Rural Transportation Challenge:  Deficient Conditions

The nation’s rural roads, highways and bridges have significant deficiencies.

  • In 2008, 12 percent of the nation’s major rural roads (arterials and collectors) were rated in poor condition and another 43 percent were rated in fair condition.
  • The chart below details the states with the greatest percentage of major rural roads in poor condition in 2008. Rural pavement conditions for all states can be found in the Appendix D.

STATE

PERCENT POOR

Vermont

36

Idaho

31

Oklahoma

30

Rhode Island

30

Hawaii

29

Kansas

28

West Virginia

27

Arkansas

23

New Hampshire

21

New Mexico

21

Alaska

20

Missouri

20

Connecticut

19

Maine

19

California

18

Pennsylvania

17

South Dakota

17

Michigan

16

Illinois

16

Mississippi

15

  • In 2010, 13 percent of the nation’s rural bridges were rated as structurally deficient. A bridge is structurally deficient if there is significant deterioration of the bridge deck, supports or other major components. Structurally deficient bridges are often posted for lower weight or closed to traffic, restricting or redirecting large vehicles, including commercial trucks, school buses and emergency services vehicles.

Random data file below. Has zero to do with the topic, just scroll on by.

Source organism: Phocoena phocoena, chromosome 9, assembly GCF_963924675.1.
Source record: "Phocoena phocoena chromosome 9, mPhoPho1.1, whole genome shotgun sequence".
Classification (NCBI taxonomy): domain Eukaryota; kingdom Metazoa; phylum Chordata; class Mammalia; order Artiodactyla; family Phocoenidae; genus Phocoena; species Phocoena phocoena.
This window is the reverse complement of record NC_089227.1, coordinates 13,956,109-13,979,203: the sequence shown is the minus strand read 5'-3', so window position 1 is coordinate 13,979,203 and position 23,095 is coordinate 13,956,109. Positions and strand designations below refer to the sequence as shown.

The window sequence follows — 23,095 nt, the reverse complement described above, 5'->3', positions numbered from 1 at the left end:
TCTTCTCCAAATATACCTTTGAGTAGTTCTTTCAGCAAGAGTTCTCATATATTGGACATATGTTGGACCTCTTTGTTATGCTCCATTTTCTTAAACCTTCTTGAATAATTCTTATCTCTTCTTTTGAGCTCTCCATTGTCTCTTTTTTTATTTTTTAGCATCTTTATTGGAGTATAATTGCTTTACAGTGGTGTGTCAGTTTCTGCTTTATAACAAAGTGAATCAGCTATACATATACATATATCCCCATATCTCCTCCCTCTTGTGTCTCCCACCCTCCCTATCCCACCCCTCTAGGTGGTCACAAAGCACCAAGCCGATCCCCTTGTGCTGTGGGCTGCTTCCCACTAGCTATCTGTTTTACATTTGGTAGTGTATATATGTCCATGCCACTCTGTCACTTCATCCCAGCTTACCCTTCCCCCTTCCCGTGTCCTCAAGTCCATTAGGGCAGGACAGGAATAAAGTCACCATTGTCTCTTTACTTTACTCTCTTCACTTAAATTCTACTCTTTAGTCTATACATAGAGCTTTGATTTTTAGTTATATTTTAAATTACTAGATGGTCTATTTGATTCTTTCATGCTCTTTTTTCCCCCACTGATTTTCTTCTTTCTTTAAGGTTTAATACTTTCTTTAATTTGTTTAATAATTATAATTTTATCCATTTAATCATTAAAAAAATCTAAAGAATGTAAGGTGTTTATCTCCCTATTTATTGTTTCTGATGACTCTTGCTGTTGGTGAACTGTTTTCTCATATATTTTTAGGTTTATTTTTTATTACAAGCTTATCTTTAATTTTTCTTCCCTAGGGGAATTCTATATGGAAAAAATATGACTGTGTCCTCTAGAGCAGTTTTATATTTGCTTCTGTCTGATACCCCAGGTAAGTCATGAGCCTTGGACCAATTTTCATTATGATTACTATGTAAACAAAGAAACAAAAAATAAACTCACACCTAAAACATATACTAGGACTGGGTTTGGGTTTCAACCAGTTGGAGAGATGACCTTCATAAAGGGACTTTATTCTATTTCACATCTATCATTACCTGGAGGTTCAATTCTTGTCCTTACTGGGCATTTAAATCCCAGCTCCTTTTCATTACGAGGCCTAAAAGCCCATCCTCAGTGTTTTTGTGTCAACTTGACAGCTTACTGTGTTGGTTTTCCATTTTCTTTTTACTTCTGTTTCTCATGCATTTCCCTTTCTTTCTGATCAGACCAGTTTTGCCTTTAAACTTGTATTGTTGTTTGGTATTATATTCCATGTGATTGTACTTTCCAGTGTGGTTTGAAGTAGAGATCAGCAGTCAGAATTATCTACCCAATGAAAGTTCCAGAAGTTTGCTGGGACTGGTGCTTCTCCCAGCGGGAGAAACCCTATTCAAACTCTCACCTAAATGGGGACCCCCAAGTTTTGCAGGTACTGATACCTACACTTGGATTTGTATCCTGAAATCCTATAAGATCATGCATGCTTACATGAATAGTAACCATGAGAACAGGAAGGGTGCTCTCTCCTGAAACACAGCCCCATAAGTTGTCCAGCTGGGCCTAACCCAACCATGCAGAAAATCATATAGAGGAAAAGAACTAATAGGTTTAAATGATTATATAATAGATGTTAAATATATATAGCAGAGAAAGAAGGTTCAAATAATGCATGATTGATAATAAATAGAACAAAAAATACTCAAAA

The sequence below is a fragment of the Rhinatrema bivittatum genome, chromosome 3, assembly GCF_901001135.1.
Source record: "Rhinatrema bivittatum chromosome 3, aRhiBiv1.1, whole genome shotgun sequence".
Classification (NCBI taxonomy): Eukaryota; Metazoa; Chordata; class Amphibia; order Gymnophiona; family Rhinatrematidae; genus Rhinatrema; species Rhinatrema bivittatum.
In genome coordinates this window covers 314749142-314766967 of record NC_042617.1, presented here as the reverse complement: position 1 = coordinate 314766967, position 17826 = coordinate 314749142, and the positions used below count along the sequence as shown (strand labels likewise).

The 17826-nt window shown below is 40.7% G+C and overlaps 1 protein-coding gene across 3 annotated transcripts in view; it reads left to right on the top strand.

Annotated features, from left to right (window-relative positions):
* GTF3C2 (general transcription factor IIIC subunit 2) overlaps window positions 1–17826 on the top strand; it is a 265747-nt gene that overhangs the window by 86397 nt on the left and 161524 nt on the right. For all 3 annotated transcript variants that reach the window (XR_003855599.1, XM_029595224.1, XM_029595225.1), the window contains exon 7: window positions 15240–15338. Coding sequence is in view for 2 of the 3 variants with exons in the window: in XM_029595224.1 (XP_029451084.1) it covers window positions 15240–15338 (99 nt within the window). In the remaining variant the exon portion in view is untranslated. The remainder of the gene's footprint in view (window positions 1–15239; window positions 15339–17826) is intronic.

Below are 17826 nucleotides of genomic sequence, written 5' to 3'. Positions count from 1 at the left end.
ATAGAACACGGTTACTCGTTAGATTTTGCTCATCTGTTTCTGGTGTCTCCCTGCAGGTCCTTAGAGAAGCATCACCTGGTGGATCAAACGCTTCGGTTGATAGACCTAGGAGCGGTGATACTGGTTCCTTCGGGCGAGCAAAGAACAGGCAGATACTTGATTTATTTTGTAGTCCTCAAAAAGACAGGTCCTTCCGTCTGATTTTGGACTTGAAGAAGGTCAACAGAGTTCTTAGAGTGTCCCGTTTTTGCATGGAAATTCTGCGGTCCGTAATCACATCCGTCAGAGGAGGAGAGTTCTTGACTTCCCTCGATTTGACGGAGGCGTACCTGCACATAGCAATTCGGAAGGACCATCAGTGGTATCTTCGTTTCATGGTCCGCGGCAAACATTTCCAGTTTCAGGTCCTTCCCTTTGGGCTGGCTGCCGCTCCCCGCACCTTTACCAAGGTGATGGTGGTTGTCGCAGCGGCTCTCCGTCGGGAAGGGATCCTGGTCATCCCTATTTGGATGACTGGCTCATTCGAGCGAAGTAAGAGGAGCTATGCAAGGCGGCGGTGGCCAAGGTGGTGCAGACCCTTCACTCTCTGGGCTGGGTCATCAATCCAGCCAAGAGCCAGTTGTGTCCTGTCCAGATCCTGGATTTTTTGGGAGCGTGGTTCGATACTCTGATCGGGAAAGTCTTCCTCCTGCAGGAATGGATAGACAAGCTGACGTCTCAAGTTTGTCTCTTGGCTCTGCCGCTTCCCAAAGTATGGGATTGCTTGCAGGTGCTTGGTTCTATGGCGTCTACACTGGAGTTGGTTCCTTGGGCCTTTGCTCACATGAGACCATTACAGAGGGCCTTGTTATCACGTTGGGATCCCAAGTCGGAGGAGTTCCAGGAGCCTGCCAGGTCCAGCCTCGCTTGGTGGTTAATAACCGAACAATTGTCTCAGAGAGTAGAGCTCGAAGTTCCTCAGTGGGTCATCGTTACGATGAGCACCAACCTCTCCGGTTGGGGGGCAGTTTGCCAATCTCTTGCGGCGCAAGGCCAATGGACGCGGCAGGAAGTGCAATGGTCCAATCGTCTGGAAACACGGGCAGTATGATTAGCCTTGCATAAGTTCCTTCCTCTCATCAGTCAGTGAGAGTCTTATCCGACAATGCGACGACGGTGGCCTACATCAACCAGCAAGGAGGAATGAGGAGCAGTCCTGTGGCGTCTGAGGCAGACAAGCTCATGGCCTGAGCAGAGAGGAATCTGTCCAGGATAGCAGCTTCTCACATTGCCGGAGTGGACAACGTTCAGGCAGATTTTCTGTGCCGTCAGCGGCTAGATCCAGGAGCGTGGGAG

• In 2010, 10 percent of the nation’s rural bridges were rated as functionally obsolete. Bridges that are functionally obsolete no longer meet current highway design standards, often because of narrow lanes, inadequate clearances or poor alignment.
  • The chart below details the states with the highest share of rural bridges rated structurally deficient in 2010.  Rural bridge conditions for all states can be found in Appendix E.

 

stATE

Percent Structurally Deficient

Pennsylvania